It's supposed to be crowdsourced, but now we know that there's so many bots and things that people do to game the system and game the rankings, and you've got it on Amazon. You've got it on all these sites, but if it's your friends, you know, look, I know Shaina's telling me this. She's not going to steer me wrong.
She's not like trying to get me to go to some place because she has a stake in that place.
[00:15:03] Shaina Shiwarski: Right.
[00:15:03] Sanjay Parekh: She's telling me because it's the right place to go. So, I absolutely love that. The challenge, I think, that you've got and you've obviously, already think thought about this is like, how do you grow this? How do you scale this? Because that's why a lot of these sites have gotten it opened for everybody. So how do you penetrate this market and say like, hey, you and your friends need to all come on board to, to make this useful.
[00:15:24] Shaina Shiwarski: Yeah, it's a great, great question. And you know, the cold start problem that everyone asks you know how do you get the network?
[00:15:31] Sanjay Parekh: Right.
[00:15:31] Shaina Shiwarski: I think there's two things that we believe are true. One, content is not the issue. Like we there's information overload on the industry. It's about how do you take data that is currently unusable. So even for our process, right, like users have thousands of photos on their phone. Like there is location data on those photos that we automatically translate through our technology into a recommendation, right?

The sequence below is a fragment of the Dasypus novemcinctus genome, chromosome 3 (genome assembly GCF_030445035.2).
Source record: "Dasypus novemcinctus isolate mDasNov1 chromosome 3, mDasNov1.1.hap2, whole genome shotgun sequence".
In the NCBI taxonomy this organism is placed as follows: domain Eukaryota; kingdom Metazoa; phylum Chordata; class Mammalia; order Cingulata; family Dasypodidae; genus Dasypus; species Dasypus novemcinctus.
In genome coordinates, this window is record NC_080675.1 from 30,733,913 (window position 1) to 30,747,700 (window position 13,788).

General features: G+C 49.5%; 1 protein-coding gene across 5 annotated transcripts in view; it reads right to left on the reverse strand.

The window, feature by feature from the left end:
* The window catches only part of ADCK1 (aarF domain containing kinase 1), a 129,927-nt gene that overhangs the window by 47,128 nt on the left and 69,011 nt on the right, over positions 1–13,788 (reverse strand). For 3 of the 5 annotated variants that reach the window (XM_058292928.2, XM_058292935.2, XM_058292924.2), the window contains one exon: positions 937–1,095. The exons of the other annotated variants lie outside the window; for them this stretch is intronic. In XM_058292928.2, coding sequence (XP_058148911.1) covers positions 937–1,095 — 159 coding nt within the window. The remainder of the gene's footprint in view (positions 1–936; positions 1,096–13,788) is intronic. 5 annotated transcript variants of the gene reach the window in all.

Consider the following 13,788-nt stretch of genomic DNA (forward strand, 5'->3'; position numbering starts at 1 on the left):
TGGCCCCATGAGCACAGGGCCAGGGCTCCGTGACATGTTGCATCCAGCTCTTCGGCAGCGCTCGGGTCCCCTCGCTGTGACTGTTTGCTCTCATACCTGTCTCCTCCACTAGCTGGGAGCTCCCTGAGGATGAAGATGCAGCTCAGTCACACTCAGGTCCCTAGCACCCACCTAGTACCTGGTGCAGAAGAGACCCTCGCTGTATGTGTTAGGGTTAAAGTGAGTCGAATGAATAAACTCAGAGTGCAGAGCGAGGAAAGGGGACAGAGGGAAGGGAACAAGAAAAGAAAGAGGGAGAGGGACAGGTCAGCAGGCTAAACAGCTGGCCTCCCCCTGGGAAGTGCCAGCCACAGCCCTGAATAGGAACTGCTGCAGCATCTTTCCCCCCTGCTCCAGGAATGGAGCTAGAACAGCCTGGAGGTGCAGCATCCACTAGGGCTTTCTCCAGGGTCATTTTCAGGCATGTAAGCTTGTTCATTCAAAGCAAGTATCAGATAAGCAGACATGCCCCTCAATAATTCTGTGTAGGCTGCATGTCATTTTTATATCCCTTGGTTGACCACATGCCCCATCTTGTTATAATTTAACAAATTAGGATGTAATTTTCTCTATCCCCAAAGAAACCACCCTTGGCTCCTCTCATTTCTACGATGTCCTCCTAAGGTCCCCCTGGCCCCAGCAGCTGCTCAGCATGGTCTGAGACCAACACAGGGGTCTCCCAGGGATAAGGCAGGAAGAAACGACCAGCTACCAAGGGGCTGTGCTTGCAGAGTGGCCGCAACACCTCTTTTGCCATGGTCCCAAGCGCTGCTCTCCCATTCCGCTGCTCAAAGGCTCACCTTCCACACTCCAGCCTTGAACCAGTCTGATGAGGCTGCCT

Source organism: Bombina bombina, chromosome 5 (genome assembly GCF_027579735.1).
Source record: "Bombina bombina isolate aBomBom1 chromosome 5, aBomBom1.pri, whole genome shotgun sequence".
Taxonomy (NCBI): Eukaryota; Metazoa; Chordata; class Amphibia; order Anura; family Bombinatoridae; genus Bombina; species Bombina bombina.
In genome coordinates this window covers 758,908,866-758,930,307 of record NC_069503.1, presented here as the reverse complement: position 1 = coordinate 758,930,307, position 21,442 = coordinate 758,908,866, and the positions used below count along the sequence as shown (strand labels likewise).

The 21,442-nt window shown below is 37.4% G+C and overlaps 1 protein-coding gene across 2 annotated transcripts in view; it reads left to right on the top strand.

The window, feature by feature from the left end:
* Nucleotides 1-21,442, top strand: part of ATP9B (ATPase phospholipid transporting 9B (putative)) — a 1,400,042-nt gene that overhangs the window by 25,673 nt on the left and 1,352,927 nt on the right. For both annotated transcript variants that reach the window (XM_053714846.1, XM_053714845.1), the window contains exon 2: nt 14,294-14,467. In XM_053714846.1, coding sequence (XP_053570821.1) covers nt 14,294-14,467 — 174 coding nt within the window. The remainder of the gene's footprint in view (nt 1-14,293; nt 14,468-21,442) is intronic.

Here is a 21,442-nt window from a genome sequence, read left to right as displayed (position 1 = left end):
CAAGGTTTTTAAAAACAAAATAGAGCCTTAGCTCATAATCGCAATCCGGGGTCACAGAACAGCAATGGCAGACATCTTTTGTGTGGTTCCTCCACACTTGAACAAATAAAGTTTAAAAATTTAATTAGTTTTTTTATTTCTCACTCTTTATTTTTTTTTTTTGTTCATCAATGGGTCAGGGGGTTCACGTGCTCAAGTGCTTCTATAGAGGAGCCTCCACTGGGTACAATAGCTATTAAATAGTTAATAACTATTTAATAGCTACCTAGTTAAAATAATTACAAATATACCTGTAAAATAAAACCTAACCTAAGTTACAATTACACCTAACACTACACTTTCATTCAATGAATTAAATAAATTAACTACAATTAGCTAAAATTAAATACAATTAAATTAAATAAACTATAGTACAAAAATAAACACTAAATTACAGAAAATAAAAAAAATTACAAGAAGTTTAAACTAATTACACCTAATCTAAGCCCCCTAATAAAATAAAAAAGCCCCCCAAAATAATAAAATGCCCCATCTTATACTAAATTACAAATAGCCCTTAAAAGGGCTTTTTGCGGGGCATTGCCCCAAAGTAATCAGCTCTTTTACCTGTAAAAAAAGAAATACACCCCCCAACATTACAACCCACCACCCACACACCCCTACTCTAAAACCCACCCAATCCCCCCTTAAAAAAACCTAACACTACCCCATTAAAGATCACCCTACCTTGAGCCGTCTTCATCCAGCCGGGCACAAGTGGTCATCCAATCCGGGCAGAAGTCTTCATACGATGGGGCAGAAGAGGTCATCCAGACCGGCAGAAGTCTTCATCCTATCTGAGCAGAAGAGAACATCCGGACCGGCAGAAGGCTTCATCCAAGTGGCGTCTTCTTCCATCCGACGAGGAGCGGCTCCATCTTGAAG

And so, thinking about the tech that you actually implement and how it visualizes and surfaces information that's actionable is one thing, right? And so, from a content perspective, I think content is not the issue. And so when we think about how do we have coverage, right? We're not thinking about, how do we, which a lot of companies in the travel space think of, how do we have a bunch of agents or people adding content and keeping it updated and and managing that and it gets outdated, right?
We say, how do we make the technology amazing so our users, similar to Waze, right, like our users are creating real time content and data. And then how do we apply really interesting visualization on top of that. So, in terms of the map, how do we show the data of your upcoming travels overlapped with your friends’ upcoming travels? So, planning doesn't have to be a full list of an itinerary.
It can be a visual, or it can be a push notification, right? And we're thinking about it as a game, right? Like it's not just one time transaction, right? We're thinking about over the life cycle of how you want to interact daily, like, what is the information you want to be fed and how do you want to interact with it?